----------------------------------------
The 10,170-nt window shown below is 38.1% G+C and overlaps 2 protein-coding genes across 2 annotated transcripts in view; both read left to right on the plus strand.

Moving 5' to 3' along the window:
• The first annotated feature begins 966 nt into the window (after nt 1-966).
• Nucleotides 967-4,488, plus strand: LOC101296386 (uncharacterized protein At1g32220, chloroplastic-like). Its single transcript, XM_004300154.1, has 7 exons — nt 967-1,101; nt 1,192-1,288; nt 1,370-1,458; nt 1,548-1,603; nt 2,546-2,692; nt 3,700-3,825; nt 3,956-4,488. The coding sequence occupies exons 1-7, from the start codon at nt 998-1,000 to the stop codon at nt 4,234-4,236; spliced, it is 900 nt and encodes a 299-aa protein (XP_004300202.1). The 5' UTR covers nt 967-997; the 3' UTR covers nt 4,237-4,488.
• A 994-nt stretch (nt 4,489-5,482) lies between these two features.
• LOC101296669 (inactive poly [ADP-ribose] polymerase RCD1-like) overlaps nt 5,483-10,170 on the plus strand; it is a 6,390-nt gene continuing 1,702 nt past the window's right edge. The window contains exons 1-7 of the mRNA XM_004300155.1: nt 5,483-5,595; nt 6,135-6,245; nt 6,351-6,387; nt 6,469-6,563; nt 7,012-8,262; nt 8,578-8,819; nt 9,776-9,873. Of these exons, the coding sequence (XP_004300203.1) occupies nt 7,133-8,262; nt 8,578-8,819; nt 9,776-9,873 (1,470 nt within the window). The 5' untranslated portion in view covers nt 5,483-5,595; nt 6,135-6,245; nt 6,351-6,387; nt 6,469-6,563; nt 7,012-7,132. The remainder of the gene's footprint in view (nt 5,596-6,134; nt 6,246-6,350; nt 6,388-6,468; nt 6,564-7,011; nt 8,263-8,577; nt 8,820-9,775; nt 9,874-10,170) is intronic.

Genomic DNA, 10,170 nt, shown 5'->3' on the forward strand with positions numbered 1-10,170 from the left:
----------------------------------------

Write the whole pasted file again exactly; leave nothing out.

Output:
The 10,170-nt window shown below is 38.1% G+C and overlaps 2 protein-coding genes across 2 annotated transcripts in view; both read left to right on the plus strand.

Moving 5' to 3' along the window:
• The first annotated feature begins 966 nt into the window (after nt 1-966).
• Nucleotides 967-4,488, plus strand: LOC101296386 (uncharacterized protein At1g32220, chloroplastic-like). Its single transcript, XM_004300154.1, has 7 exons — nt 967-1,101; nt 1,192-1,288; nt 1,370-1,458; nt 1,548-1,603; nt 2,546-2,692; nt 3,700-3,825; nt 3,956-4,488. The coding sequence occupies exons 1-7, from the start codon at nt 998-1,000 to the stop codon at nt 4,234-4,236; spliced, it is 900 nt and encodes a 299-aa protein (XP_004300202.1). The 5' UTR covers nt 967-997; the 3' UTR covers nt 4,237-4,488.
• A 994-nt stretch (nt 4,489-5,482) lies between these two features.
• LOC101296669 (inactive poly [ADP-ribose] polymerase RCD1-like) overlaps nt 5,483-10,170 on the plus strand; it is a 6,390-nt gene continuing 1,702 nt past the window's right edge. The window contains exons 1-7 of the mRNA XM_004300155.1: nt 5,483-5,595; nt 6,135-6,245; nt 6,351-6,387; nt 6,469-6,563; nt 7,012-8,262; nt 8,578-8,819; nt 9,776-9,873. Of these exons, the coding sequence (XP_004300203.1) occupies nt 7,133-8,262; nt 8,578-8,819; nt 9,776-9,873 (1,470 nt within the window). The 5' untranslated portion in view covers nt 5,483-5,595; nt 6,135-6,245; nt 6,351-6,387; nt 6,469-6,563; nt 7,012-7,132. The remainder of the gene's footprint in view (nt 5,596-6,134; nt 6,246-6,350; nt 6,388-6,468; nt 6,564-7,011; nt 8,263-8,577; nt 8,820-9,775; nt 9,874-10,170) is intronic.

Genomic DNA, 10,170 nt, shown 5'->3' on the forward strand with positions numbered 1-10,170 from the left: